General Joseph P. Franklin, 516-794-4500
Source: Frequency Electronics, Inc.
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|To: richardred who wrote (35)||9/9/2005 10:17:52 AM|
|Satellite work a bright future!|
>the market for the application of key technologies and services to commercial consumers and governments is set to grow in the mid-term.
I find this Snipped statement applies here at FEI!
$25.4 billion to be spent on satellites in next decade
Flight International online news 15:00 GMT: The market for commercial communication satellites is expected to be worth $25.4 billion over the next 10 years, according to a new report from aerospace intelligence company Forecast International.
Source: EADS Astrium
In its analysis called: "Commercial Communications Satellites: 2005-2014," Forecast predicts that 224 commercial communications satellites destined for geostationary or medium Earth orbit will be constructed over the next decade.
However, the low-Earth-orbiting (LEO) market, comprised of satellites primarily for providing mobile communications, will see production of just 29 spacecraft, worth only about $114 million says Forecast.
Overall, Forecasts says the order books of manufacturers of commercial communications satellites did not make particularly good reading in 2004.
Of the 12 new commercial communications satellites ordered last year, eight were non-competitive sales, that is, they were either almost guaranteed to go to a certain manufacturer due to issues such as export restrictions or orders that were placed as part of earlier transactions.
But, says Forecast, the market for the application of key technologies and services to commercial consumers and governments is set to grow in the mid-term.
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|To: richardred who wrote (36)||9/9/2005 10:22:05 AM|
|The possible customer?|
Orbital Receives Contract For Horizons-2 Commercial Communications Satellite
Joint Venture Between PanAmSat and JSAT to Utilize Company's STARTM Small Geosynchronous Satellite Platform
(Dulles, VA 30 August 2005) - Orbital Sciences Corporation (NYSE: ORB) announced today that Horizons-2 Satellite, LLC, a 50/50 joint venture between PanAmSat Corporation (NYSE: PA) and JSAT Corporation (Tokyo: JSAT), has ordered one geosynchronous (GEO) communications satellite, which will be based on Orbital's industry-leading STARTM small satellite platform. The spacecraft will carry the name Horizons-2 and will be launched into a PanAmSat-licensed orbital slot at 74 degrees West Longitude over the United States. The new order calls for a 22-month on-ground delivery schedule. Financial terms of the contract were not disclosed.
"Once again, our smaller-sized STARTM GEO satellite platform has proved to be the ideal choice for satellite operators that seek an optimal balance between satellite capacity and customer demand," said Dr. Ali Atia, head of Orbital's commercial GEO satellite business unit. "We are delighted to add JSAT to the list of blue-chip customers who have adopted the 'STAR small satellite solution,' an industry trend of which PanAmSat has been the leading proponent."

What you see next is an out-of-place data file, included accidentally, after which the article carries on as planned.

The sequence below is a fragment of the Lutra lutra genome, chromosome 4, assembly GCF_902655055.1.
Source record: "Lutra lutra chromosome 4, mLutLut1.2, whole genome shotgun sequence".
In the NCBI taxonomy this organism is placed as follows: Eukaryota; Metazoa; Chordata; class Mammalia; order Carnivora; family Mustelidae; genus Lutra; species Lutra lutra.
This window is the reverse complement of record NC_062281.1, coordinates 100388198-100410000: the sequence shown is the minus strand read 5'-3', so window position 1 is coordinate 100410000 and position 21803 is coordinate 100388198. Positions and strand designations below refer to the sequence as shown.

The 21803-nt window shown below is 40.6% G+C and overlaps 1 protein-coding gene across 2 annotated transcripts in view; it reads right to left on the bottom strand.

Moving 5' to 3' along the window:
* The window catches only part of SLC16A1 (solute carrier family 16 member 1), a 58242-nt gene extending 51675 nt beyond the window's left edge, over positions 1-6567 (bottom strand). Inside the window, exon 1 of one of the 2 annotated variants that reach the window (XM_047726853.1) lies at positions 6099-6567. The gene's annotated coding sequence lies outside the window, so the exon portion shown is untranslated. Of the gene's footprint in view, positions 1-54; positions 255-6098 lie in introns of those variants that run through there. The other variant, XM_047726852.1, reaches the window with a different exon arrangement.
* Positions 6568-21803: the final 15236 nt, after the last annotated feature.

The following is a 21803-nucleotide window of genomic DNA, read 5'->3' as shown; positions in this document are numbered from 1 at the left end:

The new satellite is the fifth that has been ordered through the company's association with PanAmSat, which originally became a customer in 2001. Prior to the Horizons-2 joint venture order with JSAT, PanAmSat had previously purchased from Orbital three C-band satellites for U.S. domestic communications services, and a hybrid (C and Ku bands) satellite for international services.
"We are pleased to announce the purchase of the Horizons-2 satellite which extends two significant partnerships that PanAmSat has developed over the past five years," said Joe Wright, CEO PanAmSat. "First, PanAmSat and JSAT will double capacity in our Horizons joint venture, which has already proven to be a highly successful for both companies. This satellite will provide Ku-band growth capacity in North America for PanAmSat in 2007 through the next decade. And secondly, we are extending our relationship with Orbital Sciences as our primary supplier of small satellites which have become a critical part of our business strategy going forward."
The first C-band satellite, Galaxy 12, was launched in 2003 and the second, Galaxy 14, was launched earlier this month. The last of the original three-satellite order, Galaxy 15, was recently shipped to the launch site in preparation for a launch in September. A fourth satellite was ordered earlier this year, the hybrid PAS-11, which is currently in the design and manufacturing phase.
The Horizons-2 satellite will carry 20 active high-power Ku-band transponders. The satellite will generate approximately 3.5 kilowatts of payload power and will weigh about 2,300 kg at launch.
Orbital develops and manufactures small space systems for commercial, civil government and military customers. The company's primary products are satellites and launch vehicles, including low-orbit, geostationary and planetary spacecraft for communications, remote sensing and scientific missions; ground- and air-launched rockets that deliver satellites into orbit; and missile defense boosters that are used as interceptor and target vehicles. Orbital also offers space-related technical services to government agencies and develops and builds satellite-based transportation management systems for public transit agencies and private vehicle fleet operators.